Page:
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Apr 30, 2024

Agile Manifesto | Value 2

In the forthcoming weeks, we are exploring one Agile Manifesto value every Tuesday. This week, it's Value 2's turn.

Value 2

Working software over comprehensive documentation.

Agile Manifesto Value 2

Documentation is an aid to understand and transfer the knowledge on processes, tools and products to other individuals. Without documentation (e.g. books) we’d also still be stuck not long past stone age, passing on tales from generation to generation. Therefore, documentation is vital.

In business, documentation has either enabling value (making otherwise tacit knowledge explicit and understandable to co-workers) or direct customer value (providing important information about the product to the client). Its purpose is to add to and complement the business value* created. Agility acknowledges that and values documentation to the extent that it fulfills this purpose effectively and efficiently. An agile mindset asks: to the end of supporting the quality and the simplicity of the product developed, is documentation beneficial? (Principle 9 & 10)

In contrast, in our traditional organizations, documentation has often become an end in itself (Principle 7). It may consume considerable amounts of resources without questioning its actual (enabling or direct) business value. The aim is to get it written and signed off. Unpurposeful and non-value-adding activities likely lead to waste and employee demotivation (Principle 5 & 10).

Explore each principle & value with us

Introduction to the Agile Manifesto & Part 1 – The Agile Team: Skills & Culture

Principle 1: Our highest priority is to satisfy the customer through early and continuous delivery of valuable solutions*.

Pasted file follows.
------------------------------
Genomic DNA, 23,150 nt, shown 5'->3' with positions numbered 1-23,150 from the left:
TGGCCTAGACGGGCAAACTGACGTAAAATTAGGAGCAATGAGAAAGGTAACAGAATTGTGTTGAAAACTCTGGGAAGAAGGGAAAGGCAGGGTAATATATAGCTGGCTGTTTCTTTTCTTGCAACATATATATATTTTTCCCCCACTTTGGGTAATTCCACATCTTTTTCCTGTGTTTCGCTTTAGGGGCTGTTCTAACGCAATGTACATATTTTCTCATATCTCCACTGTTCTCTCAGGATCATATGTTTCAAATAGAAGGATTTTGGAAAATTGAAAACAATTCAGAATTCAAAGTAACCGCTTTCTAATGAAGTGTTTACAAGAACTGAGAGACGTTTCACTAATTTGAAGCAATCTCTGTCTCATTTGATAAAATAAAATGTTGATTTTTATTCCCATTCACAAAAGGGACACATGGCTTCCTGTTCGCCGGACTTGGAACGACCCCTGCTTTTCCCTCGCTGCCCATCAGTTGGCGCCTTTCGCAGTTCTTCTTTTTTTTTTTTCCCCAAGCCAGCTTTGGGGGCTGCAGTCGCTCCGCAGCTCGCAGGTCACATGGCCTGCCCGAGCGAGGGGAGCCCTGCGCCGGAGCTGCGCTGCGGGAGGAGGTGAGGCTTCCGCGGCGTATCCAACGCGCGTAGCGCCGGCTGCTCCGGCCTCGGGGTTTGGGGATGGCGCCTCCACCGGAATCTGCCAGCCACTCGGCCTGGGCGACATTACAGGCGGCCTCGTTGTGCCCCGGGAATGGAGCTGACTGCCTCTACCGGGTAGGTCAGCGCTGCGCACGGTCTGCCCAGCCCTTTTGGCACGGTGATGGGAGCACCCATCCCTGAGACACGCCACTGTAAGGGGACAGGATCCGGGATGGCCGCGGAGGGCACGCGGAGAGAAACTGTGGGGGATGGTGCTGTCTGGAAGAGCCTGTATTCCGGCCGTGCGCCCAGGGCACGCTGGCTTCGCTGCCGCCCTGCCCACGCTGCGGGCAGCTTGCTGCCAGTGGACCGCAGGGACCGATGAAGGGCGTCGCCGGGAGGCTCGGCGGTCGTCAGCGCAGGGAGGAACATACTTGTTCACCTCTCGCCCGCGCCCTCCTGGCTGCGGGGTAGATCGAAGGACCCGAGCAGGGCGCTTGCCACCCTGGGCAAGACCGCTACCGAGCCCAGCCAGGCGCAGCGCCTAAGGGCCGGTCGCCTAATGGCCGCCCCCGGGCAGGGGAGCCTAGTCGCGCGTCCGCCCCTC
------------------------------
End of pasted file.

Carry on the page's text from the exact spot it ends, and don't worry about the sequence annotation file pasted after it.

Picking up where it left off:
Principle 2: Welcome changing requirements, even late in development. Agile processes harness change for the customer's competitive advantage.

Principle 3: Deliver working solution* frequently, from a couple of weeks to a couple of months, with a preference to the shorter timescale.

Principle 4: Business people and team* must work together daily throughout the project.

Principle 5: Build projects around motivated individuals. Give them the environment and support they need, and trust them to get the job done.

Principle 6: The most efficient and effective method of conveying information to and within an agile team is real-time conversation.

Principle 7: Working solution* is the primary measure of progress.

Principle 8: Agile processes promote sustainable development. The sponsors, team*, and users should be able to maintain a constant pace indefinitely.

Principle 9: Continuous attention to technical excellence and good design enhances agility.

Principle 10: Simplicity – the art of maximizing the amount of work not done – is essential.

Principle 11: The best architectures, requirements, and designs emerge from self-organizing teams.

Principle 12: At regular intervals, the team reflects on how to become more effective, then tunes and adjusts its behavior accordingly.

Value 1: We value individuals and interactions over processes and tools.

Value 2: We value working solution* over comprehensive documentation.

Value 3: We value customer collaboration over contract negotiation.

Value 4: We value responding to change over following a plan.


Business Value: Business Value encompasses any deliverable, feature, or enhancement that directly contributes to customer satisfaction, employee well-being, or overall organizational success. It can encompass not only customer-facing elements but also internal enablers that improve efficiency and effectiveness within the organization.

Developers: has been exchanged by team to recognize that Agile Teams can encompass a diverse range of roles and functions beyond just software development

Iteration: An Iteration refers to a distinct phase or cycle within a development process, where a set of tasks or activities are completed in a defined timeframe. In Scrum methodology, an Iteration is known as a Sprint, typically lasting 2-4 weeks, during which a set of prioritized work items are completed.

Lead Time: Lead Time refers to the duration it takes for a task or project to move from the initial request or conception stage to its completion, including all necessary processes and steps.

MVP (Minimum Viable Product): The MVP is a basic, functional version of a product or service that includes essential features, allowing it to be deployed or released to gather early feedback from users or customers.

Software: has been replaced by solutions to account for the fact that Agility does not only apply to software development, but to any kind of value that a business offers to the customer.

Written by Julia Heuritsch, SAFe Practice Consultant & Agile Coach